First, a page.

Facebook does not seem to have a very large advertising footprint. In fact, it relies in great measure on two major partners, Zynga, the producer of Farmville, and Groupon. Gaming and group buying partners are responsible for 2/3rds of Facebook’s revenue. While Business Insider spins this as a positive thing, thinking that this is just a beginning for a longer campaign of recruiting new app makers, this could also be a very problematic situation. What if Zynga or Groupon decide to look for customers somwhere else? What if Zynga sinks under the weight of its business practices?
Groupon and all its clones buy lots of Facebook ads – about a third of all the ads Facebook sells, in fact, a source at a Facebook-ad buying firm tells us. Zynga and the other social games publishers buy another third. These gamesmakers also pay a 30% tax to Facebook for use of its credits system. Facebook revenues from the games business was around $400 million in 2010, we recently heard.So, what does this tell us about Facebook?It tells us that Facebook is not really in the advertising business. It’s also not really in the virtual currency business.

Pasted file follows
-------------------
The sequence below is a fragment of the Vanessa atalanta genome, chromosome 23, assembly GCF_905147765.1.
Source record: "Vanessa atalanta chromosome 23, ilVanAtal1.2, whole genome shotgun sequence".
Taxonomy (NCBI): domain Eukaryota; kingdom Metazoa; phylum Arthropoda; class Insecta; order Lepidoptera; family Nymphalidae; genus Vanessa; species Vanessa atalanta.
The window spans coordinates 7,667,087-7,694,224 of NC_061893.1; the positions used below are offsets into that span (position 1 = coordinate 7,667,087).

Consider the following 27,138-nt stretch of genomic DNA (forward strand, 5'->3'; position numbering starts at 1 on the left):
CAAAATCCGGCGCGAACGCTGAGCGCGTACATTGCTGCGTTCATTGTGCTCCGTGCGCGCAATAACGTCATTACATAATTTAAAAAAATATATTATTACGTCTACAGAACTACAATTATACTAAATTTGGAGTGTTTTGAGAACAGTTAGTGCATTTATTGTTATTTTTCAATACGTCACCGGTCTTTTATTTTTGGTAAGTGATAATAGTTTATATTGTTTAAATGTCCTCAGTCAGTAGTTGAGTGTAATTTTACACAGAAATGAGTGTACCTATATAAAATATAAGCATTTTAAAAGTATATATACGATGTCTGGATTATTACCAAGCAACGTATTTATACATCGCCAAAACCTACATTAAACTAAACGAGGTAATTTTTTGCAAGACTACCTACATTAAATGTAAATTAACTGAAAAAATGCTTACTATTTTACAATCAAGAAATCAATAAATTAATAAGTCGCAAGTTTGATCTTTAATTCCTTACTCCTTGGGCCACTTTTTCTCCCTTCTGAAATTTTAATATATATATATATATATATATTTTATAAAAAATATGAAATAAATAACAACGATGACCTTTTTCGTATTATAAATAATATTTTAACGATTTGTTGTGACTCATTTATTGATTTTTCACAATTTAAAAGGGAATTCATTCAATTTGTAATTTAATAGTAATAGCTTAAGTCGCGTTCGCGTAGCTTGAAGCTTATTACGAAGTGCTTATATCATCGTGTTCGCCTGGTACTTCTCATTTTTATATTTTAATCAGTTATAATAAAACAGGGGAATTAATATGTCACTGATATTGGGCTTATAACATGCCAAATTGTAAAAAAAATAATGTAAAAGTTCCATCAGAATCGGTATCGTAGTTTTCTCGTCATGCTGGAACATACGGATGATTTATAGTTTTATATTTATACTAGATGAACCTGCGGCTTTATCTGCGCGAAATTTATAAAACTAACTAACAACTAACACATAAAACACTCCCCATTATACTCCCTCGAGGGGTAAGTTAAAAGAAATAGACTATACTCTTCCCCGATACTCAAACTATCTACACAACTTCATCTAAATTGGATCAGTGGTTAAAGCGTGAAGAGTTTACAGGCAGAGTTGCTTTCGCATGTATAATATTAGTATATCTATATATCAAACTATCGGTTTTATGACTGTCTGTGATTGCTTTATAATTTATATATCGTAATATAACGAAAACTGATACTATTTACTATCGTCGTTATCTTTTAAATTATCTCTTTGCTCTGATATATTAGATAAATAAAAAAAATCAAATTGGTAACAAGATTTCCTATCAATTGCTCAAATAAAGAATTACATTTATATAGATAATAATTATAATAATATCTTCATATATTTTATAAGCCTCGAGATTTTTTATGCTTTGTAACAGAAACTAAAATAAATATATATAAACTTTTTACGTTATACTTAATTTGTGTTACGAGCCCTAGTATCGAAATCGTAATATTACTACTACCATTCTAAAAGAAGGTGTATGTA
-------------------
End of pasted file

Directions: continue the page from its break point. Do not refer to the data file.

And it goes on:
- Zynga valued at $7 to $10 billion (slyvisions.com)
- Facebook, Groupon & Zynga: Off-The-Chart Revenue (blogs.wsj.com)
- Zynga, Facebook, Groupon Colossal Valuations (businessinsider.com)
- Korea to join Groupon craze on the 14th (thenextweb.com)
- Initial public offering possible in 2012 for Zynga (tech.mit.edu)
- Zynga Reveals Profit And Revenues As It Looks To Raise $500 Million (blogs.forbes.com)
- JP Morgan angles for Twitter and Zynga stakes (guardian.co.uk)